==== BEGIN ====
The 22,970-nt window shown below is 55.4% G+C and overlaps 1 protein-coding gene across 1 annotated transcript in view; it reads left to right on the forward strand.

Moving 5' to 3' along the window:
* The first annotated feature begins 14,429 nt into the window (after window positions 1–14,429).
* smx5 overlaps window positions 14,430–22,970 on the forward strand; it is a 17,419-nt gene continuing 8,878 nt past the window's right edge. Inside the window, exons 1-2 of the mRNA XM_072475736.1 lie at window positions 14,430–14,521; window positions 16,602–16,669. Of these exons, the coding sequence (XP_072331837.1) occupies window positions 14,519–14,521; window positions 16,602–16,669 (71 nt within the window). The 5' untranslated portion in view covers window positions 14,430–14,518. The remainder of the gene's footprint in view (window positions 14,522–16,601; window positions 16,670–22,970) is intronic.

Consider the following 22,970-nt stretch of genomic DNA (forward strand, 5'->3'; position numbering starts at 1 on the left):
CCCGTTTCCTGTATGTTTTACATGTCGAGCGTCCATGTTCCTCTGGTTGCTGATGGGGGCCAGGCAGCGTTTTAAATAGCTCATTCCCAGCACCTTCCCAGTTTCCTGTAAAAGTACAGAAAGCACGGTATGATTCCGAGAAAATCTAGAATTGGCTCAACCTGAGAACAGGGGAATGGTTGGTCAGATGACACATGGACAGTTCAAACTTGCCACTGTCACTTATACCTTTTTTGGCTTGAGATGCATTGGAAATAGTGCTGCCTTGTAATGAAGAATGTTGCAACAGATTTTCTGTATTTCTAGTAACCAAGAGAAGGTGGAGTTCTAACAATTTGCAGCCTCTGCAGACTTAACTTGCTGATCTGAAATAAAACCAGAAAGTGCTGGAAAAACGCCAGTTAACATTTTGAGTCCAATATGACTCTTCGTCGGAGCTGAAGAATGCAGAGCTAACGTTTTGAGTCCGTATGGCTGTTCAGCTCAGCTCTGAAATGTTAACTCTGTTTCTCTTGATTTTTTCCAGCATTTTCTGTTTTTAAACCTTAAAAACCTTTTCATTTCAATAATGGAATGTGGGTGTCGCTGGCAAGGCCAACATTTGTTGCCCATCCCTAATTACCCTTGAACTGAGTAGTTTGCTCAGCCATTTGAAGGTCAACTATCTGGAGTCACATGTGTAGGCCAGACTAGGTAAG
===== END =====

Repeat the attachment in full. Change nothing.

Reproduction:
The 22,970-nt window shown below is 55.4% G+C and overlaps 1 protein-coding gene across 1 annotated transcript in view; it reads left to right on the forward strand.

Moving 5' to 3' along the window:
* The first annotated feature begins 14,429 nt into the window (after window positions 1–14,429).
* smx5 overlaps window positions 14,430–22,970 on the forward strand; it is a 17,419-nt gene continuing 8,878 nt past the window's right edge. Inside the window, exons 1-2 of the mRNA XM_072475736.1 lie at window positions 14,430–14,521; window positions 16,602–16,669. Of these exons, the coding sequence (XP_072331837.1) occupies window positions 14,519–14,521; window positions 16,602–16,669 (71 nt within the window). The 5' untranslated portion in view covers window positions 14,430–14,518. The remainder of the gene's footprint in view (window positions 14,522–16,601; window positions 16,670–22,970) is intronic.

Consider the following 22,970-nt stretch of genomic DNA (forward strand, 5'->3'; position numbering starts at 1 on the left):
CCCGTTTCCTGTATGTTTTACATGTCGAGCGTCCATGTTCCTCTGGTTGCTGATGGGGGCCAGGCAGCGTTTTAAATAGCTCATTCCCAGCACCTTCCCAGTTTCCTGTAAAAGTACAGAAAGCACGGTATGATTCCGAGAAAATCTAGAATTGGCTCAACCTGAGAACAGGGGAATGGTTGGTCAGATGACACATGGACAGTTCAAACTTGCCACTGTCACTTATACCTTTTTTGGCTTGAGATGCATTGGAAATAGTGCTGCCTTGTAATGAAGAATGTTGCAACAGATTTTCTGTATTTCTAGTAACCAAGAGAAGGTGGAGTTCTAACAATTTGCAGCCTCTGCAGACTTAACTTGCTGATCTGAAATAAAACCAGAAAGTGCTGGAAAAACGCCAGTTAACATTTTGAGTCCAATATGACTCTTCGTCGGAGCTGAAGAATGCAGAGCTAACGTTTTGAGTCCGTATGGCTGTTCAGCTCAGCTCTGAAATGTTAACTCTGTTTCTCTTGATTTTTTCCAGCATTTTCTGTTTTTAAACCTTAAAAACCTTTTCATTTCAATAATGGAATGTGGGTGTCGCTGGCAAGGCCAACATTTGTTGCCCATCCCTAATTACCCTTGAACTGAGTAGTTTGCTCAGCCATTTGAAGGTCAACTATCTGGAGTCACATGTGTAGGCCAGACTAGGTAAG